Filmmakers Profile: Joss Whedon

Loved by fans, and for some reason hated by television networks (curse your sudden but inevitable betrayal, Fox!), it could be argued Joss Whedon has one of the most dedicated followings of any filmmaker, and deservedly so. For a while Whedon was predominantly known only for his various television series and ‘Sing-Along Blog’, but finally acquired a larger audience in 2012 with The Avengers. Who better than the fandom-sparking God of nerds to direct one of the most anticipated comic book films? So, I thought it only right to dedicate a couple of hundred words to his writing and directing prowess because I swear by my pretty floral bonnet that he is one of the best filmmakers of our time.

First up, Whedon’s most famous and beloved creation. After the cancellation of Firefly (hold back the tears folks, I know it still hurts) Whedon was lucky enough to be backed by the most determined fans of any other show, and damned if they were going to let Fox take the skies from them. In 2005, Serenity flew back into our lives in film form, and it was as glorious as ever. Whedon’s talent for epic storytelling carried by sharp, witty dialogue and fantastically likable (and unlikable) characters had not faded. Shiny as ever, the final adventures put to screen for this crew never had a disappointing moment; whether we were laughing hard, holding our breath through frantic fight scenes, or crying our eyes out (“I am a leaf on the wind…”), the fans were treated to a nerdy masterpiece.

The unwavering love audiences show for Whedon’s characters stems from the respect that clearly drove every detail in their creation. Joss Whedon’s admiration for the original comic book characters of The Avengers ensured an accurate depiction, with the added flair of his one-liners. Even with his original characters, it’s hard to choose a favourite from Serenity, all of them being fantastically written with equal admiration. The same love that weaves through his characters can also be recognised in his distinctive style for storytelling and never fails in each new creation.

One of the more enjoyable aspects of Whedon’s work is how clearly he has remained a fan-boy at heart; never is this more obvious than in his script for Cabin in the Woods (co-written and -directed by Drew Goddard). Crafted to seem like any other cliché horror film on the surface, Cabin in the Woods surpasses all with an intriguingly unique plot which I simply cannot spoil. Whedon’s presence is instantly felt through electrifying dialogue charged by the traditional humour and laid back charm of intelligent characters. Packed with Easter eggs nodding to classic horror, this film was simultaneously a love letter and spoof of every horror trope and benefits from constant re-watching.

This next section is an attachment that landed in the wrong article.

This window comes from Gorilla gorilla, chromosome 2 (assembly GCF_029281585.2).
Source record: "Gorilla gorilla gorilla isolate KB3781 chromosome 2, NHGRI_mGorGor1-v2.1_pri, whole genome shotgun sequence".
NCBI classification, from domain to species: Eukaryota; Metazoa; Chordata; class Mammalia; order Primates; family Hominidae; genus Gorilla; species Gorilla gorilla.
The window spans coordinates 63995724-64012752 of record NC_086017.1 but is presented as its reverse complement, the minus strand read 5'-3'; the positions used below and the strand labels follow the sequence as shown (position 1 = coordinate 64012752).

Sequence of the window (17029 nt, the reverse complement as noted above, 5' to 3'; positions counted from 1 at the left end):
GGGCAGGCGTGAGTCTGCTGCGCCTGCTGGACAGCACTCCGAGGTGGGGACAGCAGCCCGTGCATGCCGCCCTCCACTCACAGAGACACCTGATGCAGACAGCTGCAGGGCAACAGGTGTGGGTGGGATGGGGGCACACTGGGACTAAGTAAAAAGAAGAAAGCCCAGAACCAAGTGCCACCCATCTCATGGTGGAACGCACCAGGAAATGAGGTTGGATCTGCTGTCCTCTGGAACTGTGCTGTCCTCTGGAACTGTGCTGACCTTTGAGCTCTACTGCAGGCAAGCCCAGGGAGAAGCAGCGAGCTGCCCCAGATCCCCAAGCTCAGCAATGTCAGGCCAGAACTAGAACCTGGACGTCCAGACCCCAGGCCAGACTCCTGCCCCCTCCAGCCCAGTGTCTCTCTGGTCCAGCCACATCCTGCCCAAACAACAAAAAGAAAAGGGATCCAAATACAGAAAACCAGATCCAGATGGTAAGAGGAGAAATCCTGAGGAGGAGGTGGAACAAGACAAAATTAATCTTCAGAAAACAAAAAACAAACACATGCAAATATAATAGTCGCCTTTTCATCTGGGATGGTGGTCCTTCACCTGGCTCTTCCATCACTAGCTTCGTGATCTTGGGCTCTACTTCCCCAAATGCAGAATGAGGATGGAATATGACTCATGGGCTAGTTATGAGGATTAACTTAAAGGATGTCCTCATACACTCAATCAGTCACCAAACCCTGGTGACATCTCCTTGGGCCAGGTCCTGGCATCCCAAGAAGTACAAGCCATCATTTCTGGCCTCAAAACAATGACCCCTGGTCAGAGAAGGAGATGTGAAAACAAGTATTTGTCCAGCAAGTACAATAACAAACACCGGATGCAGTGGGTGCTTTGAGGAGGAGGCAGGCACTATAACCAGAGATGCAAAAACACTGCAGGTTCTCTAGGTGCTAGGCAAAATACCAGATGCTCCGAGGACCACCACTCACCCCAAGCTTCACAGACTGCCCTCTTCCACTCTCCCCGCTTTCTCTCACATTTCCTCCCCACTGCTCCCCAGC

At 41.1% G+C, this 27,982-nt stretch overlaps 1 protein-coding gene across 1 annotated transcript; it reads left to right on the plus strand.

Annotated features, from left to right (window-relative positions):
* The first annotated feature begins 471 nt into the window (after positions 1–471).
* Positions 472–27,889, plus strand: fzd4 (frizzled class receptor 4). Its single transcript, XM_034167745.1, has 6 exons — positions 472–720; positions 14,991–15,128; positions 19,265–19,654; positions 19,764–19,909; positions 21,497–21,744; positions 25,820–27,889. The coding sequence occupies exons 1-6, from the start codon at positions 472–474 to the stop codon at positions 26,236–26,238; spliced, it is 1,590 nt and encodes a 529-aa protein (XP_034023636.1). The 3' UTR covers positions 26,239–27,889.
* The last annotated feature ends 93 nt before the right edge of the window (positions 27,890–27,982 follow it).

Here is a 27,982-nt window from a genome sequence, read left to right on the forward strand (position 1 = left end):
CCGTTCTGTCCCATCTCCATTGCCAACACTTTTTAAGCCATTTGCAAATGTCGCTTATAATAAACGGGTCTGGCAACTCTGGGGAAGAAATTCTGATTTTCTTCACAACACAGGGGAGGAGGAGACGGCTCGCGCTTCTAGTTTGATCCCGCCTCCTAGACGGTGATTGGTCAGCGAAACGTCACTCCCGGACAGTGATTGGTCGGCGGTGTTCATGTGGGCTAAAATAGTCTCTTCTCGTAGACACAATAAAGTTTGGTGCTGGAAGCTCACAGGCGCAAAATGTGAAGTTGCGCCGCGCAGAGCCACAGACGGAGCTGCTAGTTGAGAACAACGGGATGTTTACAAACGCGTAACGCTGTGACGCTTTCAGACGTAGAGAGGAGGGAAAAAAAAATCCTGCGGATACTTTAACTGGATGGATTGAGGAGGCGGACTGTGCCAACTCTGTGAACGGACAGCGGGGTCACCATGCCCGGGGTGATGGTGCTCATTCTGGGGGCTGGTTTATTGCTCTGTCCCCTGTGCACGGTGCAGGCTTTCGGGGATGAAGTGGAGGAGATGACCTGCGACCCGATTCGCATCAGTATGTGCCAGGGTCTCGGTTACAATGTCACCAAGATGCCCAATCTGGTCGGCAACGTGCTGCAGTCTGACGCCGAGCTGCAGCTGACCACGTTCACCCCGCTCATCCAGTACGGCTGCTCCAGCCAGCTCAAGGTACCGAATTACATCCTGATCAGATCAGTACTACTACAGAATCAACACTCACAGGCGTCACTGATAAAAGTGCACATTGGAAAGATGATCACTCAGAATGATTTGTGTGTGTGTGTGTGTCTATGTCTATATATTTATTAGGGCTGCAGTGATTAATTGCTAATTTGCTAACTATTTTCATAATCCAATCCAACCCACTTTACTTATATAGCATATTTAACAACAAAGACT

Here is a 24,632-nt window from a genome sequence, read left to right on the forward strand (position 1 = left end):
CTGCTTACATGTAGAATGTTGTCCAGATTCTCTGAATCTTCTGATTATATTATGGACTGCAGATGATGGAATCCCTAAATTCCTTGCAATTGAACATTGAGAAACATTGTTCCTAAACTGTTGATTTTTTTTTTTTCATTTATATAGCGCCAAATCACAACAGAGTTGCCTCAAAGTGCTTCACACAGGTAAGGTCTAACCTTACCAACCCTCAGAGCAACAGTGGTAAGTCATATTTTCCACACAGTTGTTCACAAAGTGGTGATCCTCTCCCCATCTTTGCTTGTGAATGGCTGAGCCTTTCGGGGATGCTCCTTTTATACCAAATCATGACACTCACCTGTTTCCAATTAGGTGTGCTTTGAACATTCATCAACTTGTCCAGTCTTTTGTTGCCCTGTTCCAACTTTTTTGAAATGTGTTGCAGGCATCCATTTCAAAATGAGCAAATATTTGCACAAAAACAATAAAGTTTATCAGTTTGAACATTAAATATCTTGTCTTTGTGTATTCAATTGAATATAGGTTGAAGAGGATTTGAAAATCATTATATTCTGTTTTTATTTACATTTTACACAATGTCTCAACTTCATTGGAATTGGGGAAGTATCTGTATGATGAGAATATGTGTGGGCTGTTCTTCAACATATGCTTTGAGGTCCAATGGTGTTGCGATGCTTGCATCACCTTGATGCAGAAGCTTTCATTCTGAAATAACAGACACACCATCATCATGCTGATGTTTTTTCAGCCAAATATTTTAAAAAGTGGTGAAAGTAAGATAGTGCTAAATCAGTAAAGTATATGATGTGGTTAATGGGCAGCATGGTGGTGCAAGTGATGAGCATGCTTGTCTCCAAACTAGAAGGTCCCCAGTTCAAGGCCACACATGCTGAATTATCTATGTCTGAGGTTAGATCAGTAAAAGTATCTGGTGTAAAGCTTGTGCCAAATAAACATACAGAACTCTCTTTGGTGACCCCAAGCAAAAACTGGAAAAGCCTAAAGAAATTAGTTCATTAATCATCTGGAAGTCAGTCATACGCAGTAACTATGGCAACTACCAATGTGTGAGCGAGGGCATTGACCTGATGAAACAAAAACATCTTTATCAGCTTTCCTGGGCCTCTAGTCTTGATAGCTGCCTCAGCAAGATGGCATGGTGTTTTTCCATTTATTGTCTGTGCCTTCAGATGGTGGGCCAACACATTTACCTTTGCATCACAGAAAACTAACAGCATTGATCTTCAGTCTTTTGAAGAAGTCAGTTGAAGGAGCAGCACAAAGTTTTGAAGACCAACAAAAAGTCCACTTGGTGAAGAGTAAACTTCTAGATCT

Sci-fi isn’t the only skill in Whedon’s repertoire, as apparent from Whedon’s decision to offer his own take on Shakespeare’s ‘Much Ado about Nothing‘. Filmed in Whedon’s own house, the contrast in directing styles – such as his usual wildly quick camera panning in Serenity morphing to a more controlled grace in Much Ado About Nothing – concluded in a film uncharacteristic of Whedon; the only clue to his presence is the hoard of acting favourites from his previous works. Between the ‘Where’s Wally’-style game of your favourite Whedon actors, the audience is treated with more of Whedon’s specialty: a fast-paced dialogue duel stuffed with jokes that could be missed in a blink. Shakespeare and Whedon may seem like an odd combination on paper but when put to film the chemistry is remarkable. Much Ado About Nothing deserves awards for its beautiful cinematography, superb acting, and a screenplay adaption so well written and directed that even I understood Shakespearian language – seriously guys, that’s amazingly impressive!

Each Whedon experience is truly that, an experience. The clear chemistry he has with his cast and dedicated crew shines out from every scene – no wonder his regulars are always keen to come back! Adding the classic Whedon zest to any script pretty much guarantees a success, allowing Whedon to re-write The Avengers script when first brought in was definitely a wise decision by those in charge. Amazing, diverse, and often eccentric characters are always present in his scripts, with strong and hilarious roles for women as well as men. If you haven’t seen any of Whedon’s work yet, you have to. That is an order. Go straight home, settle in for a hibernation period with Netflix, and prepare to become part of one of the best fandoms ever.

[Michaela Barton]

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